With the recognition that it is quite tedious to have to maintain nearly identical variations of designs, we have a new technique for packaging all the family variations you provide into a single design package.

The way that this works is that you indicate all of the generic, shared CSS in the main.css file. Then, you create several CSS files, one for each variation; you can also have a folder of images that are specific for each variation. You will also create a thumbnail image for each variation.

For example, let's say that you have four variations which you will call red, blue, red-wide, and blue-wide. You would create folders in your design package with these names. You would also create CSS files, e.g. red-wide.css, blue.css, etc. — they would reference the images in your folders, e.g. url(red/bullet.gif). The thumbnail files for your variations would be named like red.thumbnail.tiff, blue-wide.thumbnail.tiff, etc.

In the info.plist, you would have an array of dictionaries under the key of variations. Each item in the array corresponds to a variation. In the dictionary for each array, you would specify the file name (e.g. red-wide), optionally a suffix to add to the main title of the design, and any other properties in the Info.plist that you would like to override to be specific to the variation. (For instance, you might specify a wider banner image or viewport width for a wide variation of a design).

Since only Sandvox 1.x does not know about these variations, this kind of specification for a design will only work in Sandvox 2.

Migrating older Families to being Sandvox-2-Only Families

If you are continuing to make Sandvox 1.x-compatible design families, but you would like to change them to be Sandvox-2-only families later, here is a suggestion to consider. Try splitting your CSS into generic code that will be the same regardless of your variation, and put that into the main.css file. At the bottom of that main.css file, import a file "variation.css" which contains the CSS that is relevant only for each variation. For each design in the family, the main.css file will be exactly the same; the variation.css file will be what varies. This will make it easier to re-structure your design as a Sandvox-2-only design family later.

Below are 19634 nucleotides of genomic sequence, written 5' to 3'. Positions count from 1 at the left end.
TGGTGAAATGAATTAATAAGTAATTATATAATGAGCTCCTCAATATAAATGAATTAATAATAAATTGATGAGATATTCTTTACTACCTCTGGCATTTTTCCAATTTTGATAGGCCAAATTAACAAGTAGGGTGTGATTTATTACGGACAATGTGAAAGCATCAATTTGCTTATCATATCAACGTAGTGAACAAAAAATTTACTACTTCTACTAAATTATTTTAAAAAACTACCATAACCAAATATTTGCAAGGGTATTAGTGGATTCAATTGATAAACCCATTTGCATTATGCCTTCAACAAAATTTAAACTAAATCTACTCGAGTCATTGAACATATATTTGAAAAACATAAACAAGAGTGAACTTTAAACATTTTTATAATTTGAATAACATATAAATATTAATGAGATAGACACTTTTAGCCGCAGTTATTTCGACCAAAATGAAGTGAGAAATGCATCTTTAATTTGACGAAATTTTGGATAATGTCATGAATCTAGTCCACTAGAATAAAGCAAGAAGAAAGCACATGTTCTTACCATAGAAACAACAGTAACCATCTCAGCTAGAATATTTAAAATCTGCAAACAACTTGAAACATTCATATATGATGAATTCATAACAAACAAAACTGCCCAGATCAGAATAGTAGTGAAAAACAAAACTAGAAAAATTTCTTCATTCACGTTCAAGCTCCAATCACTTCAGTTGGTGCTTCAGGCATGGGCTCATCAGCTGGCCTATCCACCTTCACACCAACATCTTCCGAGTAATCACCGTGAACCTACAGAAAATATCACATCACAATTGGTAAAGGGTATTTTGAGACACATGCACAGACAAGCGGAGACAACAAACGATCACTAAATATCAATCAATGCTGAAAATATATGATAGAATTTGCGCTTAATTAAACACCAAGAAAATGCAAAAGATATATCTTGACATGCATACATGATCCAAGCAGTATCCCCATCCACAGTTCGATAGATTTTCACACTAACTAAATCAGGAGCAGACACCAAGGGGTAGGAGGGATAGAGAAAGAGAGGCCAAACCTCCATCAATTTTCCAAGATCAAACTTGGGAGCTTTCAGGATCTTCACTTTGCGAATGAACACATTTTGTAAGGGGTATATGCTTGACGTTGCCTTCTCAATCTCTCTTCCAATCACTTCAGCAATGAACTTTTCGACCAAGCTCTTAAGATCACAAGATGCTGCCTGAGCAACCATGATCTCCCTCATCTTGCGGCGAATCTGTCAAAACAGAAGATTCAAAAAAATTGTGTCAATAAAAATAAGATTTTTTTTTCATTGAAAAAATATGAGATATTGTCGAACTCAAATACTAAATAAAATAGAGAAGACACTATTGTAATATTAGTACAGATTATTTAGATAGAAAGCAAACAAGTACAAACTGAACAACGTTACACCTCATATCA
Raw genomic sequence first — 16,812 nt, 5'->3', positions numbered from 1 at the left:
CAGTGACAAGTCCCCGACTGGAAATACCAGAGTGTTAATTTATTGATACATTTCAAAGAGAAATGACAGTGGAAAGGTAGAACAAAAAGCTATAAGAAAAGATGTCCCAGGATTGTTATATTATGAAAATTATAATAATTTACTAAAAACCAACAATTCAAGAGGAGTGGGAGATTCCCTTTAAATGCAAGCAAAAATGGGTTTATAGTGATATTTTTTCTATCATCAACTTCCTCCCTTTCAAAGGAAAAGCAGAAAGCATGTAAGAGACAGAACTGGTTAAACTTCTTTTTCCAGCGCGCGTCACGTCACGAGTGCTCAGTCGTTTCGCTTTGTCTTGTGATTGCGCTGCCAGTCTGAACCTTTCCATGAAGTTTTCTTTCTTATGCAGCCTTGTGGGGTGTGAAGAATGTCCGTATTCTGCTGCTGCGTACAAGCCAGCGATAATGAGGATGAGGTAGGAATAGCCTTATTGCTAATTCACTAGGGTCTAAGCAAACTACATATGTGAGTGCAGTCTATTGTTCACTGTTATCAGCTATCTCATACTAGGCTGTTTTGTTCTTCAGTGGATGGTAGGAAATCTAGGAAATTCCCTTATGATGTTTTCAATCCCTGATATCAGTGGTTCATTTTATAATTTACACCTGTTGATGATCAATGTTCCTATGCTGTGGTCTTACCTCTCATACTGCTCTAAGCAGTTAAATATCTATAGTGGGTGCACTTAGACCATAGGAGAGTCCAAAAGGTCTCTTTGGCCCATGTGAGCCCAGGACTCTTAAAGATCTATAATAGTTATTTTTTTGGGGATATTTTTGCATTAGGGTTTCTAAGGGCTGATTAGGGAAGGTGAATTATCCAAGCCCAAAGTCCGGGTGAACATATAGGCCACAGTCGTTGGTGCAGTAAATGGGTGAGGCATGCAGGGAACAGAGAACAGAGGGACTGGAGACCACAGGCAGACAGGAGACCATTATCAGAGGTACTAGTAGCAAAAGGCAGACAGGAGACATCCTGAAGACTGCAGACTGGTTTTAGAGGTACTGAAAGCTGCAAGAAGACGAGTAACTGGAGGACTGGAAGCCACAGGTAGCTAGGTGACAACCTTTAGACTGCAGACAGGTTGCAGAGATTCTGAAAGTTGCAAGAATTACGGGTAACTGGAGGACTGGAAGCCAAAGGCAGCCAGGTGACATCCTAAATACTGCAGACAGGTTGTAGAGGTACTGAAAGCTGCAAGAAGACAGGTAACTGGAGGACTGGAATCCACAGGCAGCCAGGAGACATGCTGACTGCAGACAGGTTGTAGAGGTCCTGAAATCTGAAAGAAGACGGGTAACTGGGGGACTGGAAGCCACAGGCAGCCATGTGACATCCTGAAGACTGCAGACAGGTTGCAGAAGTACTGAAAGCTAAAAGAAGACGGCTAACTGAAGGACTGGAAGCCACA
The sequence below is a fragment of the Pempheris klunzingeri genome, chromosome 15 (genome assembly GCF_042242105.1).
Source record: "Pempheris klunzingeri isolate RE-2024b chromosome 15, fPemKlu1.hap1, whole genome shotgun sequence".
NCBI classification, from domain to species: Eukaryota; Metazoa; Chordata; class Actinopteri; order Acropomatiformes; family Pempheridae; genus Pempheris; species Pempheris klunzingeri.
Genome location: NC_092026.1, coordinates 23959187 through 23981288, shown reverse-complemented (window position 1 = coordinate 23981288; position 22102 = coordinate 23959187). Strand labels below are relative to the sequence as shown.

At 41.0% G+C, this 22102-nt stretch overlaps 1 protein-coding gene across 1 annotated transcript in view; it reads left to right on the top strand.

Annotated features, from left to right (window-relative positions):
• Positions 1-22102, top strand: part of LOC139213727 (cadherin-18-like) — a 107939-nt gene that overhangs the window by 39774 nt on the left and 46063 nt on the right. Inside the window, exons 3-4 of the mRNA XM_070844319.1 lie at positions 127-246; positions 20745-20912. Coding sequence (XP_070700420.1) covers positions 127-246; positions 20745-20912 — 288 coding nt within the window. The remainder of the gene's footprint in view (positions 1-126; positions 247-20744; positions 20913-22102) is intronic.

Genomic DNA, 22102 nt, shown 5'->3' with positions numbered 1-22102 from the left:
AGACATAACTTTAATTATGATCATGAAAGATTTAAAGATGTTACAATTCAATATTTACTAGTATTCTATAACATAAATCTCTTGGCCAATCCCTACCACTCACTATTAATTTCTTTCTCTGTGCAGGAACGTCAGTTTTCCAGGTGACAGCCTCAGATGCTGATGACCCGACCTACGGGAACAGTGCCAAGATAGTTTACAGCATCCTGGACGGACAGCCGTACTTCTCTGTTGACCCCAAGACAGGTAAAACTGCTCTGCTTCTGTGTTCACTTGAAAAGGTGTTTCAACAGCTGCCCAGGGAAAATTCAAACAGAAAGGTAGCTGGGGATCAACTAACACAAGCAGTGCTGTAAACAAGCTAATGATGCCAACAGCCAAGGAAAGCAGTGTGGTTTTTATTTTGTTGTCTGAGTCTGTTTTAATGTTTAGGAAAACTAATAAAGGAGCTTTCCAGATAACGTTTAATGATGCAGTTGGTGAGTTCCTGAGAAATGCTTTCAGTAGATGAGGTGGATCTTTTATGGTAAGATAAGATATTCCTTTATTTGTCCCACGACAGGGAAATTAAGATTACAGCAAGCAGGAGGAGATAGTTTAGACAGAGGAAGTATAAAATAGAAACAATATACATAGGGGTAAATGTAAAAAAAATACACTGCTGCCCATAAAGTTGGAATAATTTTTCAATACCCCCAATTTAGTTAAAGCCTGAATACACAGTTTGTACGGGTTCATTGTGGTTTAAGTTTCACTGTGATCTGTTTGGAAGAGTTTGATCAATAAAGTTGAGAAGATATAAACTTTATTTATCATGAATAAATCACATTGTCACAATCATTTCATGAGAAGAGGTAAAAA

Structure of a Sandvox Design Package

A sandvox design is a packaged in folder. It is named for the design's title (a hopefully catchy name which doesn't appear on the page) with the extension ".svxDesign". (It will be a package in the Finder on OS X if you have Sandvox installed.)

The folder contains the following elements:

CSS file to handle all page types generated by Sandvox. (Optionally, you can include other CSS files from main.css to deal with browser-specific issues.)
optional print-media CSS file. Since this is loaded separately, please start your file with @charset "UTF-8"; (before even any comments) to make sure the file loads properly when the source HTML files are UTF-16 encoded.
Computer-readable file describing the technical details about the design. Also a good catch-all place to store information such as the sources of images and fonts. See details below.
a picture (optional), 640 pixels wide or tall, that will show up as a placeholder for a photo page. This photo should go well thematically with the design it accompanies. Karelia can often find a good placeholder to go with your design.
javascript.js (optional)
Allows you to bundle a script that every page will reference just after jquery. Please ensure your script is UTF-8 encoded, as that is all Sandvox supports right now. Alternatively, if you have more than one script file to import, specify their file names in your info.plist file.
thumbnail.png or thumbnail.tiff